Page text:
Tuesday, September 22, 2009

DS-1 Part III: Borrelly

After the Braille flyby, the DS-1 primary mission was finished.  It was to go on to encounter Comet Wilson-Harrington, a nearly inactive comet, and then Comet Borrelly, a more active comet.  However, what seemed like disaster struck when the star tracker failed, leaving DS-1 unable to navigate.  Amazingly, the flight team managed to program the spacecraft to use the MICAS camera, despite its narrow field of view, to be the navigation camera for the spacecraft.  By the time this was accomplished, it was too late to reach Wilson-Harrington, but DS-1 could still make it to Borrelly.  However, given that the spacecraft would not have a star tracker during the flyby since MICAS was being used to image the comet, there were fears that the imaging portion of the flyby would fail.

Amazingly, in September of 2001, as DS-1 approached Comet Borrelly, it successfully acquired the comet.  I have marked the comet with an arrow.  Everything else in the frame is due to a horrendous light leak.  Keep in mind that the approach was made at a very moderate phase angle, so the stray light problems are not due to being pointed near the sun.  The approach to Braille was looking very close to the sun, making the stray light problem much worse, and Braille was a much fainter target - no wonder DS-1 had problems aiming at it!

On September 22, 2001, while it's parent country was reeling from the September 11th attacks, DS-1 made its close approach to Comet Borrelly.  This image is a long exposure to show features in Borrelly's coma.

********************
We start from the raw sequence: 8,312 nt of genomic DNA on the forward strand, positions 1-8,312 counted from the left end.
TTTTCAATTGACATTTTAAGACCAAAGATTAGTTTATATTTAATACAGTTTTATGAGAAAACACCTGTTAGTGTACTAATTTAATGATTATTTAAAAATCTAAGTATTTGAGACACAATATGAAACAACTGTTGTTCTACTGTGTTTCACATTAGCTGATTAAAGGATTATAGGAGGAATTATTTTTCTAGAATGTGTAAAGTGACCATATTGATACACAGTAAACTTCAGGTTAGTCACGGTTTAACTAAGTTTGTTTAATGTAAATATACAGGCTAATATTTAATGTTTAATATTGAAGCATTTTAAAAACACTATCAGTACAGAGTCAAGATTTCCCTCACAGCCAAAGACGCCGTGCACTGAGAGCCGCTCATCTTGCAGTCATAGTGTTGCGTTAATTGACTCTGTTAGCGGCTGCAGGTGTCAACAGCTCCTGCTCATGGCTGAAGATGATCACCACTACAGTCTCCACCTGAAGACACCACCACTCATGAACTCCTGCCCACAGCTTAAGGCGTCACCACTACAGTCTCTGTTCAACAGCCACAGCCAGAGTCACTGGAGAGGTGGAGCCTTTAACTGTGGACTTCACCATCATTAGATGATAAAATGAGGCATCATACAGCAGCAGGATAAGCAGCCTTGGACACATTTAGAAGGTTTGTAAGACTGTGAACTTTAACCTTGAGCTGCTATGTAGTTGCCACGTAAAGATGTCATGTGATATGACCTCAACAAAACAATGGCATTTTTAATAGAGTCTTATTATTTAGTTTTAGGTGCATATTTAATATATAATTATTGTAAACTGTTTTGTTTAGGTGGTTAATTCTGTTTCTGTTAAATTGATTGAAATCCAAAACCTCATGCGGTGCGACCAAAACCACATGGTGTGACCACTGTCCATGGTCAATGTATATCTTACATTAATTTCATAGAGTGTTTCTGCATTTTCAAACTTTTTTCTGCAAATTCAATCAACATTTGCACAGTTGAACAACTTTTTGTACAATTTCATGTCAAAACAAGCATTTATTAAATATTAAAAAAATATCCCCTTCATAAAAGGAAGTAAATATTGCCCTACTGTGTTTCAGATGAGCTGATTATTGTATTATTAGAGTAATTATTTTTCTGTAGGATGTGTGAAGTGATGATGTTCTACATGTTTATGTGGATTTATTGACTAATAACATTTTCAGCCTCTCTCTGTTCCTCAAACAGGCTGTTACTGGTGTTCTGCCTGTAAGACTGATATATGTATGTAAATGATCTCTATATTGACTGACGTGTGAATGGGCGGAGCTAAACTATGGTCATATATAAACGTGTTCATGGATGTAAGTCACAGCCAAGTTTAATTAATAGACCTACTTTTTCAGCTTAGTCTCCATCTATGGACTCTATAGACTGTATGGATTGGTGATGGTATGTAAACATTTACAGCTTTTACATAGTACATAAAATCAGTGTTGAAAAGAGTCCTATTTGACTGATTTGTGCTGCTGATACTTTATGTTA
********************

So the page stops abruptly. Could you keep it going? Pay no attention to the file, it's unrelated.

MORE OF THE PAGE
The next view is a closer view, showing features on the nucleus.

The final view is a the best view of Borrelly.  It shows numerous topographic features as well as faintly visible jests coming out of the nucleus.  The image quality is far better than was expected for DS-1, and this image was by far the highest resolution view of a comet obtained to date (~45 meters/pixel in its original form - it has since been surpassed).  DS-1's solar wind monitor also studied the comet.

There was talk about sending the probe on a six month "hyperextended" mission to an asteroid, but with the spacecraft being nearly out of fuel, this idea was rejected.   Two months later, contact was lost, indicating that it had indeed run out of fuel, meaning that this extension would not have been possible.
Despite not being classified a science mission, DS-1 filled that role successfully, studing Braille, an asteroid which it confirmed to be related to Vesta, taking important spectra of Mars, and giving mankind what is still one of its best looks at a comet.  Although it had many difficulties, the DS-1 was truly the little spacecraft that could!

Processed images Copyright Ted Stryk, Raw Data Courtesy NASA/JPL


wanderingspace.net said...

better resolution than Deep Impact? or even Wild 2? those seem to be clearly higher resolution than this one… although quite nice. I don’t think I have ever seen these images before.

Ted Stryk said...

Note that, as I said in parentheses, it has since been surpassed - the only other closeup comet images at the time were from the Halley flotilla. You are indeed correct that those later missions obtained images with much higher resolution.